PIX11 goes inside the most dangerous neighborhood in Honduras

There is a line that divides the territory controlled by the 18th Street gang and MS-13 inside of the Chamelecon neighborhood of San Pedro Sula in Honduras.

The military stands guard at the entrance of the neighborhood, an area they refer to as a "conflict zone." They stop and search vehicles for contraband and fugitives.

At just 23, Inspector Josue Aroca of the National Police oversees officers inside what many consider the most dangerous neighborhood in Honduras. In January and February alone, there were 529 homicides in Honduras, a country with a population just over 9 million, about the same size as New York City.

We rode along with police in the middle of the day inside of what used to be a residential area. It remains desolate with abandoned homes lining the streets.

Many of the families who were forced out are part of the estimated 100 thousand migrants who have reached the U.S. Southern Boarder in the past year. Most of these immigrants come from Guatemala and Honduras.

Threatened with execution, residents were given 24 hours to pack their belongings so gang members could take over, Aroca said. Often the houses get turned into casas locas, or crazy houses.

Gangs have owned this neighborhood ever since they executed more than two dozen people, including seven children, on the night before Christmas Eve in 2004, targeting families coming home from last minute holiday shopping. Today, a mural is there to remember the victims.

The area is still in a kind of lockdown, with gates, concrete walls and barbed wire. In the middle of it all, there's an outreach center for at risk youth who often have only two choices: join a gang or get killed.

Glasswing International is a non-profit organization that uses some of the approximately $67 million in aid provided to the country by the U.S. in 2018.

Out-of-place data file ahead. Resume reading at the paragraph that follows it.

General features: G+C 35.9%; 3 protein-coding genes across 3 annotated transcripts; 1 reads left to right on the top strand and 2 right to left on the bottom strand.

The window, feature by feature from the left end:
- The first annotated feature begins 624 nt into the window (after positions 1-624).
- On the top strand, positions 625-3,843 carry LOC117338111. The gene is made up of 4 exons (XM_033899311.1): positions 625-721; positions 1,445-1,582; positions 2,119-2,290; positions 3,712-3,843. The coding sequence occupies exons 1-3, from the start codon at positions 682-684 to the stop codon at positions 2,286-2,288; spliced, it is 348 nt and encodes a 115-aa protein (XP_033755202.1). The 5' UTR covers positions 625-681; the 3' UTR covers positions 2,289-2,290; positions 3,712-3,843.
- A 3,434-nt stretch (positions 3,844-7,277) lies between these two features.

The Trump Administration, however, recently slashed humanitarian aid, which experts say will exacerbate an already difficult situation for Hondurans seeking refuge in their own country.

Right now, the youth outreach center is a safe haven for a 19-year-old teen who used to live in New York as well as Florida. He was recently deported back to Honduras and asked us not to use his name.

“Hell yeah,” he said when asked if gangs would kill him if he dressed in a different way. “It is like that. That's how they work. That's the real life here in Central America.”

We visited the center along with a New York delegation on a fact-finding mission to Central America. Monsignor Kevin Sullivan of Catholic Charities, New York, State Comptroller Thomas Dinapoli and Stuart Appelbaum of the Retail, Wholesale and Department Store Union were all in Honduras to find out why people are fleeing to the U.S.

They hope community centers will help stem the tide by providing alternatives to joining violent gangs.

“We saw 90 kids that now have a future because they are being trained for jobs,” Monsignor Sullivan said. “They were being trained in self-esteem. They were learning values. Yes 90 is not a million, but with perseverance you begin to see hope, you begin to see that there are opportunities here.”

Less than a mile away sits another option for freedom: The San Pedro Sula bus terminal. This point marks the start of the start of the migrant caravans to the U.S., and for so many, their only way out of Chamelecon in San Pedro Sula, Honduras.

PIX11's Grace Cueva  and Savannah Neal contributed to this report.

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